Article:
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Old 12-03-2008, 09:15 AM   #16
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I have to say, I bought the hooked spring remover tool to take off the header, and the pipe coupler springs and that made life lots easier for me, no more pliers and losing the spring, or putting holes in your fingers
I looked that up and it's just a thin hook. I'll try the small hook I have in my toolbox next time to see if that works any better. I have learned to hook one end then grab the other end about 1/8" away from the hook with needle nose pliers and start stretching it BEFORE I wrap it around the engine then continue on around the engine and it leaves a lot less effort to stretch the 2nd end to the hole. Just grabbing the spring and loosely coming around the engine then pulling it around a "corner" makes it unecessarily tough to do!
Thanks for the tip though !
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Old 12-04-2008, 09:23 AM   #17
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I'm reading the owner's manual from the Duratrax tool and it does not look like the tool is much help to me. It says the first step is to put the shoe and spring on the flywheel part way by hand. That's the hardest part of doing this for me!
The tool does the easy part.

If I take a shoe in my hand and place the spring up against it then start to line it up on the pin the nut end of the spring always ends up pointing the wrong way (clockwise?). I use an Allen wrench or something to keep the spring centered with the hole in the shoe. But once you get it part way on you have to start putting a lot of pressure on the spring to get it going around the nut the correct direction (counterclockwise) and usually that is when I end up having trouble keeping the shoe and the coiled part of the spring on the pin as I'm trying to get the spring end started around the nut and not let go of the Allen wrench. Maybe it's also the spring I used. The nut end is long enough that as I am trying to get it sprung in the counterclockwise direction the crankshaft is in the way and I have to not only try and get it to go that direction but try and lift it towards me around the crankshaft trying not to let the spring/shoe/allen wrench come off the pin! I seem to remember also that just as you are putting it on far enough to get the spring around the nut that is also just about the point where the flywheel pin finally starts to catch the shoe and the spring and that is why it's a struggle. You can't let go of anything and you are trying to twist it all and push on it at the same time. Maybe it's the flywheel nut I've got or something. Once I get some pressure on the spring and get it started all you need is a pick to lift the spring over the lip on the flywheel nut as you push the shoes the rest of the way. That's all this tool does?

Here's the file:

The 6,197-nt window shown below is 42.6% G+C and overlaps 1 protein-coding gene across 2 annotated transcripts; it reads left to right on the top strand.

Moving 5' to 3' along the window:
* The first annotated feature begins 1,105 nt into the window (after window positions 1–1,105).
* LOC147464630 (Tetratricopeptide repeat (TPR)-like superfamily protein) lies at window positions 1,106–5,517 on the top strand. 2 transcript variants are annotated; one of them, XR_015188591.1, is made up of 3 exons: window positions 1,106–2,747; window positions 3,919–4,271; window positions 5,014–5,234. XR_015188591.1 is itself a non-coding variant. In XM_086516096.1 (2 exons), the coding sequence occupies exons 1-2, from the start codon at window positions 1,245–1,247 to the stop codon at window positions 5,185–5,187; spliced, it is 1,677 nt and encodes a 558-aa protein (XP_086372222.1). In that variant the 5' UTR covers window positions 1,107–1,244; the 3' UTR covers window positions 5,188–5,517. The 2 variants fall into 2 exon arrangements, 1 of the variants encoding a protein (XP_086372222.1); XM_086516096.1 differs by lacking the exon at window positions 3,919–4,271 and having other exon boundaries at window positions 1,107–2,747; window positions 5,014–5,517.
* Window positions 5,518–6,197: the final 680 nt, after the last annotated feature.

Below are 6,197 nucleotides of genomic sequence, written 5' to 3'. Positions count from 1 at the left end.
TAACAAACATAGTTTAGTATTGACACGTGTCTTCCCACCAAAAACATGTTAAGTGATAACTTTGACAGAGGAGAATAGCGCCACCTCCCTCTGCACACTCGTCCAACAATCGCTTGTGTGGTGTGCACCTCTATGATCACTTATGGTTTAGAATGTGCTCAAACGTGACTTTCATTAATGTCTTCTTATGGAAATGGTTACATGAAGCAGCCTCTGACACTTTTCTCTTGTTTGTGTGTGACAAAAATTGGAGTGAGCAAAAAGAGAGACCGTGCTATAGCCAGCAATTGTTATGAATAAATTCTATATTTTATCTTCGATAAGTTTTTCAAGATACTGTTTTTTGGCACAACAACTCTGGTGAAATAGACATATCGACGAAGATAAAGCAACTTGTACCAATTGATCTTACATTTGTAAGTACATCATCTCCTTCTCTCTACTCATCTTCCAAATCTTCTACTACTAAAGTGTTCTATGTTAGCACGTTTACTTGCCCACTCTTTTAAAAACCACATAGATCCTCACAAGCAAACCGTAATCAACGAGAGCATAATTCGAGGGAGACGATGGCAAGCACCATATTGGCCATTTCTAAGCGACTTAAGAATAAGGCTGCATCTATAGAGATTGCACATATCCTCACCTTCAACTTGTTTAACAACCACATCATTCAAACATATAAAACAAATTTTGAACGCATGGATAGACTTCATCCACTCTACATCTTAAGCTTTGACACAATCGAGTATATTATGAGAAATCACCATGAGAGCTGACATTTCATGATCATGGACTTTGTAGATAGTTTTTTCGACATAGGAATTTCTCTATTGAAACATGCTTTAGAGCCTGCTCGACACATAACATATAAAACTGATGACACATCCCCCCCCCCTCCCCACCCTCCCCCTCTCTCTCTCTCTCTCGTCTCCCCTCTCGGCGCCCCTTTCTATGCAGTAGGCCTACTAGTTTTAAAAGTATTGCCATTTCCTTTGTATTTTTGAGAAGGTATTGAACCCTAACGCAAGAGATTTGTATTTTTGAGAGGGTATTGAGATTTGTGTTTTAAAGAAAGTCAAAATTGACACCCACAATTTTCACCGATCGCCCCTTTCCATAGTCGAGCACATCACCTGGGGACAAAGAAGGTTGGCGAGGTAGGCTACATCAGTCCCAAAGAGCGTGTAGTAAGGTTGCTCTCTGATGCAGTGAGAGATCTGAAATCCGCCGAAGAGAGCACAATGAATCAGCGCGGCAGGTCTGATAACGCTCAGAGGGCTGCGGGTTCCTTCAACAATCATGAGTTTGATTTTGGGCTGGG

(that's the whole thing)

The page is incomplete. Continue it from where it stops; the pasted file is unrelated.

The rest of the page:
I guess I'll just always struggle with it some days then

A much better tool would allow you to place the shoe and spring on the tool and twist the assembly to "pre-load" the spring then transfer the whole assembly onto the flywheel by centering the tool on the crank and sliding the shoe off the tool onto the flywheel. That's what I would want.
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Old 12-04-2008, 09:37 AM   #18
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Its really allot easier than you read into it. I use the tool, and it works great. You need a few minutes to get the hang of it but this is how it works. You drop the shoe onto the pin and you get the pin just into the spring. Then you use the tool to stretch the spring over the clutch nut. You then just push down on the whole tool, and it seats the shoe. You may or may not still need to click the spring into the clutch nut, but it really does work great, and makes install and removal much easier. Well worth the $15
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Old 12-04-2008, 09:46 AM   #19
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Its really allot easier than you read into it. I use the tool, and it works great. You need a few minutes to get the hang of it but this is how it works. You drop the shoe onto the pin and you get the pin just into the spring. Then you use the tool to stretch the spring over the clutch nut. You then just push down on the whole tool, and it seats the shoe. You may or may not still need to click the spring into the clutch nut, but it really does work great, and makes install and removal much easier. Well worth the $15